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Friday, July 24, 2009

Caveat Emptor: Rethink Obama's Health-Care Bill

Are you sold on the Obama Health-Care bill? If so, think about a serious issue that hasn't been completely explained to Congress or the American public.

In 2006 the Democrats took over control of Congress and immediately they restored the pay-go as a rule for both houses. (In basic jargon, this meant that if a new entitlement program were enacted, in order to pay for it some other program had to be cut....somewhere). This year, Obama begged the legislature to make it a law, envisioning that he would have more power to enforce it. What is not reported to the public is the fact that it could do the opposite. This bill states that if Congress has spent more on new entitlements (or has given more tax cuts) than it has saved, the Prez. can roll back or hide the excess.

So why is that such a bad idea? The Congressional Budget Office sent out an alarming memo that said that the bill as introduced might allow spending to increase by an alarming amount ( let's call it an astronomical amount). The memo further stated, "that rule would allow Congress to enact legislation that would increase deficits by an amount in the vicinity of $3 trillion over the 2010-2019 period with a sequestration."

Still confused? The bill would exempt from pay-go all of the spending in Medicare physician payments and all of the revenue dependent on estate and gift taxes, the alternative minimum tax for individuals and the administration's plan to continue the middle-income tax cuts of 2001-2003.

This pay-go program doesn't have a multi-year cap on discretionary spending and could result in a budget with a 40% loophole of staggering proportions that doesn't have to be paid for.

Mr. Obama promised transparency, he promised a "revenue neutral" budget, he promised accountability. What many are seeing is a devil in the details that might just up and bite us on the butt. Caveat emptor.

Monday, July 20, 2009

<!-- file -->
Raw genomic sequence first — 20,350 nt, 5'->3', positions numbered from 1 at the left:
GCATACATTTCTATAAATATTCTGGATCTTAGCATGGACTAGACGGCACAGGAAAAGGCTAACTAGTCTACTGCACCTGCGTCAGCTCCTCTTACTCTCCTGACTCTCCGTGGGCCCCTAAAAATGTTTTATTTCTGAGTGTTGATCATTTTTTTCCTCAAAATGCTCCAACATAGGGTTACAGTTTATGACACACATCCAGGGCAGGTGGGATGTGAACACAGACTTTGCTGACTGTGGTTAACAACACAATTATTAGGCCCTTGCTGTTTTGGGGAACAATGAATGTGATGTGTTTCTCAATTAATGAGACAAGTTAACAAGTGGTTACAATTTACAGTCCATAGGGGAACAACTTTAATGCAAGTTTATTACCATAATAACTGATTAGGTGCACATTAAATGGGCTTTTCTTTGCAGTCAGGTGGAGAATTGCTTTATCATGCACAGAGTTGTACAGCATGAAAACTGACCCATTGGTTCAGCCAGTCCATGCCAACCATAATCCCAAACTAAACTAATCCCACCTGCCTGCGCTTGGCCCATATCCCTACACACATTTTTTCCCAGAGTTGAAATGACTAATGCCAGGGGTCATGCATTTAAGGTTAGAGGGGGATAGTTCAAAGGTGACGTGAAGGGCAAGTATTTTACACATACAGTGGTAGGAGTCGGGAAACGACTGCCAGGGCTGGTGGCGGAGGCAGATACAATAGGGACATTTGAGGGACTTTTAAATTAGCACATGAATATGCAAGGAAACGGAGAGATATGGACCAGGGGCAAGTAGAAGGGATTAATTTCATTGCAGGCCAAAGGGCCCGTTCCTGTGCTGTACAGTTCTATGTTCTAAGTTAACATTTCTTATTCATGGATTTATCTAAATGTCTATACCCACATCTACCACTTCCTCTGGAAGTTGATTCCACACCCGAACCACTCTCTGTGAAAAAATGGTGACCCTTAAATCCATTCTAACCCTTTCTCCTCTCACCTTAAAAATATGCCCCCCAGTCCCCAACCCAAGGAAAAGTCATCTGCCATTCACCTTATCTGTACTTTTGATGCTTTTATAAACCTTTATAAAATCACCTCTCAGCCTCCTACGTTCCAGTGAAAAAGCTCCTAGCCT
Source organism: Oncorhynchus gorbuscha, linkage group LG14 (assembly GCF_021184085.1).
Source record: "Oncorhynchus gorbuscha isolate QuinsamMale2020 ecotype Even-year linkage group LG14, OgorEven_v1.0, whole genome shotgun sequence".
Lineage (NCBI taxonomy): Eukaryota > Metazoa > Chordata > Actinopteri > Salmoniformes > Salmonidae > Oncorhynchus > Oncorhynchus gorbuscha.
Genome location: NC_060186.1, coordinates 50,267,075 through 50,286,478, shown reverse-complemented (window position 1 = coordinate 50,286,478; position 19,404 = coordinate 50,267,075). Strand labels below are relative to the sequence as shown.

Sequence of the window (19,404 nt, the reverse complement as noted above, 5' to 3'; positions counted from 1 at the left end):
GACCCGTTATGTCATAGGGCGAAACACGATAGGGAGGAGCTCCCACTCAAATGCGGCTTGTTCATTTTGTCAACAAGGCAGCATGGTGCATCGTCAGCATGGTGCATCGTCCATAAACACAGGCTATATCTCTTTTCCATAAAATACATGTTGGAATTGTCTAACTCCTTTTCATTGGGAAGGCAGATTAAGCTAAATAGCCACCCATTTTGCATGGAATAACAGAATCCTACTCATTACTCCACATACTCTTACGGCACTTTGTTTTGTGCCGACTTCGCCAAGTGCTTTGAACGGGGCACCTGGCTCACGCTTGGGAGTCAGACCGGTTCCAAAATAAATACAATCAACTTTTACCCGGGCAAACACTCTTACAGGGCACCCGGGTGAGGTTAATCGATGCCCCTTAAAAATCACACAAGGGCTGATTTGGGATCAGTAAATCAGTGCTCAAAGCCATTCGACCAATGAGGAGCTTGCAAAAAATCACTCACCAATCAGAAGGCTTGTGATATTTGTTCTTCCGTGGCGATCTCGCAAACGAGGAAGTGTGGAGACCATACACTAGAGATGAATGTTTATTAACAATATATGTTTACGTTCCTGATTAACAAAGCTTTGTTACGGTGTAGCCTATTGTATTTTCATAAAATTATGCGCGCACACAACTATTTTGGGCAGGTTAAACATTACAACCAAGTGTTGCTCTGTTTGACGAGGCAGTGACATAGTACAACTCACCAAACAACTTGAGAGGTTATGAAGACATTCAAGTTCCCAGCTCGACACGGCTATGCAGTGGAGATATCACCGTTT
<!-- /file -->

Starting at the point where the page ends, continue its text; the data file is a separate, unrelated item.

Growing Weary of the Obama Bull

I know that it is not great PC to inveigh against the Prez.. After all he's only been in office a short 6 months. I submit the latest poll which shows the approval rating of 57% of Obama is down a whopping 11% since April. Of course I know that polls don't mean much, save for the fact that such a sinking in popularity, suggests the public is slowly developing a collective hum of disapproval. Perhaps the 80% figure in the latest Washington Post-ABC poll says it all: that Americans are truly worried about huge costs showing up in the new health-costs reform bill.

The nonpartisan Director of the Congressional Budget Office gives them a concern for such a worry when he warned that the proposal "significantly expands the federal responsibility for health-care costs." It's bad enough that the health-care industry just keeps slapping on more and more increases and greater denials in medical care, but now we can expect the feds to tack on even more.

Let's add to the mix a few other issues: Obama repudiated the Bush policies while on the campaign trail, but has managed to stay the course of indefinite detention of alleged terrorists, gays in the military, and huge corporate bailouts to the Wall Street elite. He pledged to bring about "net spending cuts" by budgeting wasteful spending, then went on to rubber-stamp more than 9,000 earmarks and asked the federal agencies to trim a tiny 0.003 percent from the federal budget.

Inveighing further, one could point to the fact that he didn't want a federal take-over of General Motors on the day he took it over. He promised transparency in government when, in fact, very few of the bills he promised to post on the Internet for five days before he signed them ever showed up on our screens.

The fresh air stemming from his melodic voice has turned to hot, and growing hotter, air.

Saturday, July 18, 2009

More Bull From the U.S. Senate Re: Confirmation Process

Don't you just love the condescension coming out of the hearings for the supreme court nominee, Sonia Sotomayer?
Think about it for a minute, and it does take a minute, and let me ask you the following:

What white man or woman during these same type of hearings has been asked whether being Caucasian makes h/her unable to apply the law without bias in cases involving people who are not white?

What male Supreme Court nominee has been asked whether he can apply the law without prejudice/bias to cases involving women? Remember that more than 1/2 of the U.S. population is female.

Those two questions alone automatically suggests that Sotomayer is being held to a totally different standard.

Let's throw in the issue of life experience that keeps creeping into the process. Could the lofty, yet unsettling voices from the Senate chamber have one believe that such experiences are not part of the rule of law. Did they miss something in the history of this land? Experiences should not have been taken into consideration in the Dred Scott Case? Brown v. Board of Ed.? Gideon v. Wainwright? or Hamda v. U.S.? Are they kidding?

The humans that sit on the high bench do not live prosaic lives. Anyone who has been lectured by the Supremes during oral arguments know full well that they can dish out a tongue lashing over life experiences to any counsel that is stupid enough to think they are vapid about circumstances surrounding a legal issue.
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